All you need to know
Sun Protection Guidelines

What to wear to protect your skin from the sun.

Skin cancer is the most common cancer in the U.S., and nearly 20 Americans die from melanoma, the deadliest form of skin cancer, every day.

That's why it's important to dress to protect yourself from the sun. In addition to seeking shade and applying sunscreen, wearing protective clothing can go a long way in protecting you from the sun's harmful UV rays, which can increase your risk for skin cancer. However, not all clothes are created equal when it comes to sun protection. Some clothes provide better UV protection than others.

The right sun-protective outfit:
  • Provides long-lasting sun protection.

  • Works great for all skin types and colors.

To help protect your skin from the sun, wear these clothes and accessories outdoors whenever possible:

  • A wide-brimmed hat with no holes in the fabric.

  • Pants.

  • Dark or bright colors.

  • Sunglasses with UV protection.

  • Tightly woven fabrics (ones you can't see through).

  • A lightweight, long-sleeved shirt.

  • Make sure to apply a broad-spectrum, water-resistant sunscreen with an SPF of 30 or higher to all skin not covered by clothing.

  • Reapply sunscreen every two hours when outdoors, or after swimming or sweating.

  • Don't forget your feet! When wearing sandals, flip-flops, or going barefoot, apply sunscreen to all exposed skin.

Ultraviolet Light and Skin Cancer Risks

Twice as many men die from melanoma than women.

Men under 50 years old have a higher probability of developing melanoma than any other cancer.

Almost 10,000 people EACH DAY in the U.S. are diagnosed with skin cancer, with rates rising exponentially. With skin cancer rates increasing in people younger than 40, it is important to take preventative measures seriously.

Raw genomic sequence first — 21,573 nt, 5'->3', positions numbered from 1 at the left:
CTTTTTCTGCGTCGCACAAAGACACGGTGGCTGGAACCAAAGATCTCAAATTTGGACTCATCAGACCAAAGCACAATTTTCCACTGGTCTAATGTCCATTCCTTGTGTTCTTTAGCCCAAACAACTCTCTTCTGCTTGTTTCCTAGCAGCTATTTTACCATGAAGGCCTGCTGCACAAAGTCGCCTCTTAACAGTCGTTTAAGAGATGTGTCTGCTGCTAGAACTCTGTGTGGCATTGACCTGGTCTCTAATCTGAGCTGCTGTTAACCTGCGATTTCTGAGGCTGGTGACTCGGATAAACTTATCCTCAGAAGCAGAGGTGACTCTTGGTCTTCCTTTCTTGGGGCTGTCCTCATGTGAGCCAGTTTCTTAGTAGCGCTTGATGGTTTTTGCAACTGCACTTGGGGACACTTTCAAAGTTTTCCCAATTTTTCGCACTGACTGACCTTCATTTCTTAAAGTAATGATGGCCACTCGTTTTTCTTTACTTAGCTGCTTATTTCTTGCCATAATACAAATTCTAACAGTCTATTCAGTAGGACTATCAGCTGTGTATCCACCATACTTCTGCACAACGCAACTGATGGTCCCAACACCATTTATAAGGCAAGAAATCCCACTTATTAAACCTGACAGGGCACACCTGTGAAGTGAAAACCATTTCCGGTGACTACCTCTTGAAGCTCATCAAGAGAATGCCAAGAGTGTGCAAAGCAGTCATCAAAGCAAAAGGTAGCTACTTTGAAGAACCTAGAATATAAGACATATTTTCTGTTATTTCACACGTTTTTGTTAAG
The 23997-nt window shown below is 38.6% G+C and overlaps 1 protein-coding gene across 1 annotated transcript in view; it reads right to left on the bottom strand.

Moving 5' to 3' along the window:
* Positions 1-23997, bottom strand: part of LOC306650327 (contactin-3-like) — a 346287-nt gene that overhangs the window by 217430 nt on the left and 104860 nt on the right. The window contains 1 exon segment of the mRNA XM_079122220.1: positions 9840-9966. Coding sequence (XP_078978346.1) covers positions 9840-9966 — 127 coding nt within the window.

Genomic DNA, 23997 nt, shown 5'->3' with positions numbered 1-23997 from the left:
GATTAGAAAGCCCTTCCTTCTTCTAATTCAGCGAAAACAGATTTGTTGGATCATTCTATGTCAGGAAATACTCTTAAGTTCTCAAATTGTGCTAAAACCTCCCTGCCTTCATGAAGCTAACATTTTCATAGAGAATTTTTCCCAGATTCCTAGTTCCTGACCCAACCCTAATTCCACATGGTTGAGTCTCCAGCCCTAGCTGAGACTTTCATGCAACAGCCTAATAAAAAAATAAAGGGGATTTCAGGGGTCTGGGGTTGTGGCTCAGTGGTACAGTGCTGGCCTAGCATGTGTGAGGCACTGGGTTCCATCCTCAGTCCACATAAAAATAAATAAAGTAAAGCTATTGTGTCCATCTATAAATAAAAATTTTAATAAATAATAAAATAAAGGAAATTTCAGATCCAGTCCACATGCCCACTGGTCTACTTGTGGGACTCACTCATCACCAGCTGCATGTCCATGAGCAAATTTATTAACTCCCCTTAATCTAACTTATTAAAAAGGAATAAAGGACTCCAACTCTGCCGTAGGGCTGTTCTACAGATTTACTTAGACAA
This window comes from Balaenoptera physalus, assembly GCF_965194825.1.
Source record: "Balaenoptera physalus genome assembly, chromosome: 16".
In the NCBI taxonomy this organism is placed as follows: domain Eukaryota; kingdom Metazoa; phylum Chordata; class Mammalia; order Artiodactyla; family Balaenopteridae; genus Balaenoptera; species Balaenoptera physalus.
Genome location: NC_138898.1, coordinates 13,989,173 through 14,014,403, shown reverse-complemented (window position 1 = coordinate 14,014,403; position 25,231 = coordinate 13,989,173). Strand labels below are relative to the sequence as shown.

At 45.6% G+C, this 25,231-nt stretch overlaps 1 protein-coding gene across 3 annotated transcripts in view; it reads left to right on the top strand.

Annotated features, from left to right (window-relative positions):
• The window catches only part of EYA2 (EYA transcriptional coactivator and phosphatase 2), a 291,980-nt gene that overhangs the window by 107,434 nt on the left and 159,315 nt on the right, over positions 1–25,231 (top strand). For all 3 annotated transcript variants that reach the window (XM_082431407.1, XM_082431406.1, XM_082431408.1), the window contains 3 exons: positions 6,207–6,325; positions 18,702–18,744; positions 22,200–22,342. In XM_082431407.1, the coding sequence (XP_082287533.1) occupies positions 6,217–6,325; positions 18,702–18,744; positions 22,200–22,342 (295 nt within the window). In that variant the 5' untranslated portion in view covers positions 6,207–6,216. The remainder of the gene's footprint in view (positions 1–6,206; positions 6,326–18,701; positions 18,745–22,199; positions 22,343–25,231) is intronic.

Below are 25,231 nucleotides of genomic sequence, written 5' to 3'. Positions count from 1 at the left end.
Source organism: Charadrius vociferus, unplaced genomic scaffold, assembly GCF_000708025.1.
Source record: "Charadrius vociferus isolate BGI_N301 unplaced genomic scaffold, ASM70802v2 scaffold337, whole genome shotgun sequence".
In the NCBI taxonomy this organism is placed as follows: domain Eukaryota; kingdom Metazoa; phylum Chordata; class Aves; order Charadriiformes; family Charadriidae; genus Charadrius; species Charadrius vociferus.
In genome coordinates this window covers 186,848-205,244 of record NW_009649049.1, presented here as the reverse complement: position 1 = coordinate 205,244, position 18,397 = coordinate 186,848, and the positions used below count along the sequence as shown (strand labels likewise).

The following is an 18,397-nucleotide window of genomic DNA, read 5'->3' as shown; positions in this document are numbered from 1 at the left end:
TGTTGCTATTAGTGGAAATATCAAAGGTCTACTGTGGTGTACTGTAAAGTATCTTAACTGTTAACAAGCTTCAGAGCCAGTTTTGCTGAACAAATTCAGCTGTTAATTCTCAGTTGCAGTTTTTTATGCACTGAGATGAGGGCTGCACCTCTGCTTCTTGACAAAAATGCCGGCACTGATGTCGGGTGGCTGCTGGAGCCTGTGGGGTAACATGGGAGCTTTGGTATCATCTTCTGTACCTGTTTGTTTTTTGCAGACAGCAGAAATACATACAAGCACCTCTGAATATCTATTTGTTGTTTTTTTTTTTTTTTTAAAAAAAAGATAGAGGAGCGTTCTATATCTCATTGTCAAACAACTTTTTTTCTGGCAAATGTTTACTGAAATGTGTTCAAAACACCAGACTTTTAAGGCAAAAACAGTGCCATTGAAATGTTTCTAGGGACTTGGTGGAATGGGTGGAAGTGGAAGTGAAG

Skin cancer does not discriminate; it can affect anyone, regardless of skin color. In fact, in pigmented skin, almost twice as many people suffer from advanced and incurable skin cancer, due to lack of public education about sun-exposure risks in people with skin of color.

Once diagnosed, skin cancer treatment is riddled with after-effects of surgical scars, permanent disfigurement, and high cost of treatment.

More people are diagnosed with skin cancer each year in the U.S. than all other cancers combined
Chance of developing melanoma.

Higher melanoma rates among men may be due in part to lower rates of sun protection. Even one blistering sunburn during childhood or adolescence can nearly double a person’s chance of developing melanoma. Experiencing five or more blistering sunburns between ages 15 and 20 increases one’s  melanoma risk by 80 percent and nonmelanoma skin cancer risk by 68 percent. Not only that, having just one melanoma increases your risk of a second melanoma, and is highly associated with the development of other cancers such as thyroid and prostate cancer.